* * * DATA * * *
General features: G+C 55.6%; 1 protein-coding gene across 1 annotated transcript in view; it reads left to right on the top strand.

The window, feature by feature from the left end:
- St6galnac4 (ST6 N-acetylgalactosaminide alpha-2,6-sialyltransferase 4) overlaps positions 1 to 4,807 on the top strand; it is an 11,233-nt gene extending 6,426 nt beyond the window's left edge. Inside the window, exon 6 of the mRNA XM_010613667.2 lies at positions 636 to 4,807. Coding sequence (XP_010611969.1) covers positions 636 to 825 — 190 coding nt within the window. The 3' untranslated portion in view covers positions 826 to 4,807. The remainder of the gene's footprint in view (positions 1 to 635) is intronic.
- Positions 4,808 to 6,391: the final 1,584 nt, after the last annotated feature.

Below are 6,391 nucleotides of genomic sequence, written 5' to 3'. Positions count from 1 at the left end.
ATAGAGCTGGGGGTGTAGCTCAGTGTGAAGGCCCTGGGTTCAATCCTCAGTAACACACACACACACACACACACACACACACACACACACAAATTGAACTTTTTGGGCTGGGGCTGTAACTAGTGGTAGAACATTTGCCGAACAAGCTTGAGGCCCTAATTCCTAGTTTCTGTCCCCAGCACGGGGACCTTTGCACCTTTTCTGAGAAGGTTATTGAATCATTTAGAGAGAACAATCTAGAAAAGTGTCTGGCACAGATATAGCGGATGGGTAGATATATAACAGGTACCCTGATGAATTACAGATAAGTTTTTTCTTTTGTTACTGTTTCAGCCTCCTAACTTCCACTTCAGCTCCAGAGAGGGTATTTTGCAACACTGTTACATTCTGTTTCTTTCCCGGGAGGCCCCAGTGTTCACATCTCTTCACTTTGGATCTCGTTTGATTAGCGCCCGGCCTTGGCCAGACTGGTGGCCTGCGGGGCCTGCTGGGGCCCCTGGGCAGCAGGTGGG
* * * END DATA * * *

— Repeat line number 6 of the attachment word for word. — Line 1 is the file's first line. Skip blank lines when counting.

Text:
ATAGAGCTGGGGGTGTAGCTCAGTGTGAAGGCCCTGGGTTCAATCCTCAGTAACACACACACACACACACACACACACACACACACACACAAATTGAACTTTTTGGGCTGGGGCTGTAACTAGTGGTAGAACATTTGCCGAACAAGCTTGAGGCCCTAATTCCTAGTTTCTGTCCCCAGCACGGGGACCTTTGCACCTTTTCTGAGAAGGTTATTGAATCATTTAGAGAGAACAATCTAGAAAAGTGTCTGGCACAGATATAGCGGATGGGTAGATATATAACAGGTACCCTGATGAATTACAGATAAGTTTTTTCTTTTGTTACTGTTTCAGCCTCCTAACTTCCACTTCAGCTCCAGAGAGGGTATTTTGCAACACTGTTACATTCTGTTTCTTTCCCGGGAGGCCCCAGTGTTCACATCTCTTCACTTTGGATCTCGTTTGATTAGCGCCCGGCCTTGGCCAGACTGGTGGCCTGCGGGGCCTGCTGGGGCCCCTGGGCAGCAGGTGGG